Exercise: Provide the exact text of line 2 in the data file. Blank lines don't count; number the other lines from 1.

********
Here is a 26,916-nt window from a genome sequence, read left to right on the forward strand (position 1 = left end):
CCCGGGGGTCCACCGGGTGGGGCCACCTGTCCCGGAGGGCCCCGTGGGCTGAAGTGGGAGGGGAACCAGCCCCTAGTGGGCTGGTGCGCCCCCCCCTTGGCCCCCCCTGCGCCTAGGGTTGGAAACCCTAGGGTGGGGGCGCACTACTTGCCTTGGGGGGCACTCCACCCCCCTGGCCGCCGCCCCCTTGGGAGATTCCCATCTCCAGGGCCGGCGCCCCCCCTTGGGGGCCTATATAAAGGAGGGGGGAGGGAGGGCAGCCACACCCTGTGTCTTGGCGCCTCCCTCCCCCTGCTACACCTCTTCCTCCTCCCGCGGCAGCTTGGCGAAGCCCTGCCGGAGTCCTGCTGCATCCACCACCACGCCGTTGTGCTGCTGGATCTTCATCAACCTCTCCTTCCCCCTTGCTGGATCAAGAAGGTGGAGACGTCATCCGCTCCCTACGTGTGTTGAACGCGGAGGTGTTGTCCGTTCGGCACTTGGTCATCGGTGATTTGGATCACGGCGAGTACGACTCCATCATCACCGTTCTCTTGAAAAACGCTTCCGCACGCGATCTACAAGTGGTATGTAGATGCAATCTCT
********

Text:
CCCGGGGGTCCACCGGGTGGGGCCACCTGTCCCGGAGGGCCCCGTGGGCTGAAGTGGGAGGGGAACCAGCCCCTAGTGGGCTGGTGCGCCCCCCCCTTGGCCCCCCCTGCGCCTAGGGTTGGAAACCCTAGGGTGGGGGCGCACTACTTGCCTTGGGGGGCACTCCACCCCCCTGGCCGCCGCCCCCTTGGGAGATTCCCATCTCCAGGGCCGGCGCCCCCCCTTGGGGGCCTATATAAAGGAGGGGGGAGGGAGGGCAGCCACACCCTGTGTCTTGGCGCCTCCCTCCCCCTGCTACACCTCTTCCTCCTCCCGCGGCAGCTTGGCGAAGCCCTGCCGGAGTCCTGCTGCATCCACCACCACGCCGTTGTGCTGCTGGATCTTCATCAACCTCTCCTTCCCCCTTGCTGGATCAAGAAGGTGGAGACGTCATCCGCTCCCTACGTGTGTTGAACGCGGAGGTGTTGTCCGTTCGGCACTTGGTCATCGGTGATTTGGATCACGGCGAGTACGACTCCATCATCACCGTTCTCTTGAAAAACGCTTCCGCACGCGATCTACAAGTGGTATGTAGATGCAATCTCT